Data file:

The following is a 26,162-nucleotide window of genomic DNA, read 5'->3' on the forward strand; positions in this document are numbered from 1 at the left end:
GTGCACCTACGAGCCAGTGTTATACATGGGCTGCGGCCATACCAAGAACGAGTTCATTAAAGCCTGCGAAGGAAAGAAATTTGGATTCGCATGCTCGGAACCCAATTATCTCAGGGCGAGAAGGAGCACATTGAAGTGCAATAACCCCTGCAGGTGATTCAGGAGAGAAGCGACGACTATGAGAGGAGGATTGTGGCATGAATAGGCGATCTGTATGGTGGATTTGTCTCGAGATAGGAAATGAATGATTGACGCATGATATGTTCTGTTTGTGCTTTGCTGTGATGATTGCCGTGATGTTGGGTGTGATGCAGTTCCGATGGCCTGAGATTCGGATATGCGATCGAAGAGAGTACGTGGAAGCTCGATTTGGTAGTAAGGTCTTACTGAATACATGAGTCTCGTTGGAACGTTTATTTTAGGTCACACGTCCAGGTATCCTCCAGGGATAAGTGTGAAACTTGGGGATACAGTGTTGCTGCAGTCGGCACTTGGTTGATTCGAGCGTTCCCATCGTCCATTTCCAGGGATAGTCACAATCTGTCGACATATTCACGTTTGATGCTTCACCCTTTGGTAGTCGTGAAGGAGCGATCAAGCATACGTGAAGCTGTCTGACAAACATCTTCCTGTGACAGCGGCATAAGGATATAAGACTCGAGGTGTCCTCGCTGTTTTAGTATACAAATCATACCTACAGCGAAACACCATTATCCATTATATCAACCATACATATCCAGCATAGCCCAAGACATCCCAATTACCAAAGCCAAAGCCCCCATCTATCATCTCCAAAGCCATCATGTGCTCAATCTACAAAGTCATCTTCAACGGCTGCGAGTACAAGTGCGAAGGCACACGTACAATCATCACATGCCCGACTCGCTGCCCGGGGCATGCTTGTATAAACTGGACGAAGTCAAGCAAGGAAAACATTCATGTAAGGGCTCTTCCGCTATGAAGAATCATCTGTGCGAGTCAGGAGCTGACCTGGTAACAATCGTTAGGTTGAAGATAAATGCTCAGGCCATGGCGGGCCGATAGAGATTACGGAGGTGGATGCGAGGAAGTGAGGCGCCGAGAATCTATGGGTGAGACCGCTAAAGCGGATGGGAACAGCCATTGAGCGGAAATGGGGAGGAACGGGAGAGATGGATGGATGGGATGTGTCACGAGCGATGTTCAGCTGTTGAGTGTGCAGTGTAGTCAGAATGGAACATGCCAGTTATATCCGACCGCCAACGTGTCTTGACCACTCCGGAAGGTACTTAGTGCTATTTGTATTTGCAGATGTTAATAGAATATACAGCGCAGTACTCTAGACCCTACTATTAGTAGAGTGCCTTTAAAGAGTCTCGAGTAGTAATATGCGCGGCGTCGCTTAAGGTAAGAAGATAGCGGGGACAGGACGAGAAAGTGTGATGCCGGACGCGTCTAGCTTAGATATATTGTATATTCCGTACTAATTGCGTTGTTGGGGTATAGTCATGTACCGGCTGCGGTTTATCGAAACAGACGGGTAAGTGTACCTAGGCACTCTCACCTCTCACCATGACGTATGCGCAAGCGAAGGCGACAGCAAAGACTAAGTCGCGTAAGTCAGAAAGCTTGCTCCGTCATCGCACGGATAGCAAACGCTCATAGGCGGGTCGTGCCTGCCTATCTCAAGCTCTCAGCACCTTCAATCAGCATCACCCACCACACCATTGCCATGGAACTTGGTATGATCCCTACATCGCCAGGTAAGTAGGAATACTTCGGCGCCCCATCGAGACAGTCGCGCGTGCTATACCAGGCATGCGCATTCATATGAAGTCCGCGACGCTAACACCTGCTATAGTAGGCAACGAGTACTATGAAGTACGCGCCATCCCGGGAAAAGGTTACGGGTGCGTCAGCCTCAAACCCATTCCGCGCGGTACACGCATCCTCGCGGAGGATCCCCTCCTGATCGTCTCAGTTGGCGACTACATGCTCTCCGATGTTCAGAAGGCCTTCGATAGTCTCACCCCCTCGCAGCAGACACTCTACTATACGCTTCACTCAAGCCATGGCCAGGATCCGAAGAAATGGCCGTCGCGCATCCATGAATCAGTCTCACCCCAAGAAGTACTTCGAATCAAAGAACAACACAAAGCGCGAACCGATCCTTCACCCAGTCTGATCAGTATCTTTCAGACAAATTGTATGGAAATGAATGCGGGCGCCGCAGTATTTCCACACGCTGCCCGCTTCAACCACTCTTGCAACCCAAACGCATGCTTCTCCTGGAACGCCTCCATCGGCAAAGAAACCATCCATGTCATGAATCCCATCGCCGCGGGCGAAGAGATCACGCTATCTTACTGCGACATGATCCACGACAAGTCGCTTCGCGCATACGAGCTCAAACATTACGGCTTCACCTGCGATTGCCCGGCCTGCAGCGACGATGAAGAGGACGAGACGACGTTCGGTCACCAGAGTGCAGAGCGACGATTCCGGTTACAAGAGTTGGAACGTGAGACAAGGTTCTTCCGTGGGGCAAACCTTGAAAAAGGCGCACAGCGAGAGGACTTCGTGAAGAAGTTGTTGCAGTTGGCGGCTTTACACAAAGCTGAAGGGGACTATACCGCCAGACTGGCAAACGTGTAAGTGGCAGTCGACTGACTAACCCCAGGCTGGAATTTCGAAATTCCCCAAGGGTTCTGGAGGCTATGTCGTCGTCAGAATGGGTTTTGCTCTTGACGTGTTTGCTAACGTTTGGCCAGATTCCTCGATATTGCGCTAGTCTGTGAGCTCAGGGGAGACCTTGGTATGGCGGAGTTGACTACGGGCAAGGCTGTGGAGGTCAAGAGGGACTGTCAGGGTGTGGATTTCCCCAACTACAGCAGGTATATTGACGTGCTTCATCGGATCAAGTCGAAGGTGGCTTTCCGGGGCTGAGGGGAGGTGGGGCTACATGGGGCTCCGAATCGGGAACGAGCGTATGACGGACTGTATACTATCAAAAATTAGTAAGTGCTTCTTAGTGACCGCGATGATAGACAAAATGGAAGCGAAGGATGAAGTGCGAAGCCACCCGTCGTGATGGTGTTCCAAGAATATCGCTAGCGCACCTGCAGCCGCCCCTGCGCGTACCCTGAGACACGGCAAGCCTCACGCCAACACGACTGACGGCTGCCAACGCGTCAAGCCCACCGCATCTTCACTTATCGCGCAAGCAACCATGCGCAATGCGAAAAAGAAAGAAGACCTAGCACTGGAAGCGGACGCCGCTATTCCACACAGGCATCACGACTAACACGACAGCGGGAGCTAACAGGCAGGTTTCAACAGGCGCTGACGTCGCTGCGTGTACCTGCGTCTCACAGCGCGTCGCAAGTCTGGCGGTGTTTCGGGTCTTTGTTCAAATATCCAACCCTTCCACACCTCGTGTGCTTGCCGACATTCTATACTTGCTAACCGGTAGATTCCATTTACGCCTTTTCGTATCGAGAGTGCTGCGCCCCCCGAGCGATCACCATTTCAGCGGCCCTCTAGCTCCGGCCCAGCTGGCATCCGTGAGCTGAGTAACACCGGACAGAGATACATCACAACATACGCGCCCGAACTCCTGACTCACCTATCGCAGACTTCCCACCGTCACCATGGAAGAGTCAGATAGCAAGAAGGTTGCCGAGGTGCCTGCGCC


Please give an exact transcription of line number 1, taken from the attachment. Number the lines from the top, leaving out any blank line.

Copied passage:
The following is a 26,162-nucleotide window of genomic DNA, read 5'->3' on the forward strand; positions in this document are numbered from 1 at the left end: